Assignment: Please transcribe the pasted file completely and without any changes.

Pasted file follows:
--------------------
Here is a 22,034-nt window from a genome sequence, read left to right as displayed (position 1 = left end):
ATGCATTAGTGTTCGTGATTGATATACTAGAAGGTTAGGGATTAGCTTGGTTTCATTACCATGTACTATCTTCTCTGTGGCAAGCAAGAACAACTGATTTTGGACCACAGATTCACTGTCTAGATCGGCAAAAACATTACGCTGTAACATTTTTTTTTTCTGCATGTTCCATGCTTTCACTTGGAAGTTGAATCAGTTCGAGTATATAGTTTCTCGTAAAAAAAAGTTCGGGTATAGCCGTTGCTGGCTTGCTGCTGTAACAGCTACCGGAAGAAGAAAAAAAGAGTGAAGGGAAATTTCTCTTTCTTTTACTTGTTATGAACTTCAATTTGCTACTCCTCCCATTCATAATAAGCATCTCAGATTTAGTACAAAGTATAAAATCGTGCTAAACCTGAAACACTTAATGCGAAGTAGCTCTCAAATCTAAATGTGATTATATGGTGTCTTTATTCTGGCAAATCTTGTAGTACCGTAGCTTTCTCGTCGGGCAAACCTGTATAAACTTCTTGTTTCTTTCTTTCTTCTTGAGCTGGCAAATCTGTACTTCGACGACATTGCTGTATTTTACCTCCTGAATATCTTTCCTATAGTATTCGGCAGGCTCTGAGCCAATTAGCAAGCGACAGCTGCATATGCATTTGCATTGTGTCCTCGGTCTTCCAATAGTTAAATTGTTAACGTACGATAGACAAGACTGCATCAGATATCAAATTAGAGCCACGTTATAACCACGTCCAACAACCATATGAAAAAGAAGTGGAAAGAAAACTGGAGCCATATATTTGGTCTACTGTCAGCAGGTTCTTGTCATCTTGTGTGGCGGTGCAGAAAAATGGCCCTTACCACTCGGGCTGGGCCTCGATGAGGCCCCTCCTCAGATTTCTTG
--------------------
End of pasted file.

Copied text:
Here is a 22,034-nt window from a genome sequence, read left to right as displayed (position 1 = left end):
ATGCATTAGTGTTCGTGATTGATATACTAGAAGGTTAGGGATTAGCTTGGTTTCATTACCATGTACTATCTTCTCTGTGGCAAGCAAGAACAACTGATTTTGGACCACAGATTCACTGTCTAGATCGGCAAAAACATTACGCTGTAACATTTTTTTTTTCTGCATGTTCCATGCTTTCACTTGGAAGTTGAATCAGTTCGAGTATATAGTTTCTCGTAAAAAAAAGTTCGGGTATAGCCGTTGCTGGCTTGCTGCTGTAACAGCTACCGGAAGAAGAAAAAAAGAGTGAAGGGAAATTTCTCTTTCTTTTACTTGTTATGAACTTCAATTTGCTACTCCTCCCATTCATAATAAGCATCTCAGATTTAGTACAAAGTATAAAATCGTGCTAAACCTGAAACACTTAATGCGAAGTAGCTCTCAAATCTAAATGTGATTATATGGTGTCTTTATTCTGGCAAATCTTGTAGTACCGTAGCTTTCTCGTCGGGCAAACCTGTATAAACTTCTTGTTTCTTTCTTTCTTCTTGAGCTGGCAAATCTGTACTTCGACGACATTGCTGTATTTTACCTCCTGAATATCTTTCCTATAGTATTCGGCAGGCTCTGAGCCAATTAGCAAGCGACAGCTGCATATGCATTTGCATTGTGTCCTCGGTCTTCCAATAGTTAAATTGTTAACGTACGATAGACAAGACTGCATCAGATATCAAATTAGAGCCACGTTATAACCACGTCCAACAACCATATGAAAAAGAAGTGGAAAGAAAACTGGAGCCATATATTTGGTCTACTGTCAGCAGGTTCTTGTCATCTTGTGTGGCGGTGCAGAAAAATGGCCCTTACCACTCGGGCTGGGCCTCGATGAGGCCCCTCCTCAGATTTCTTG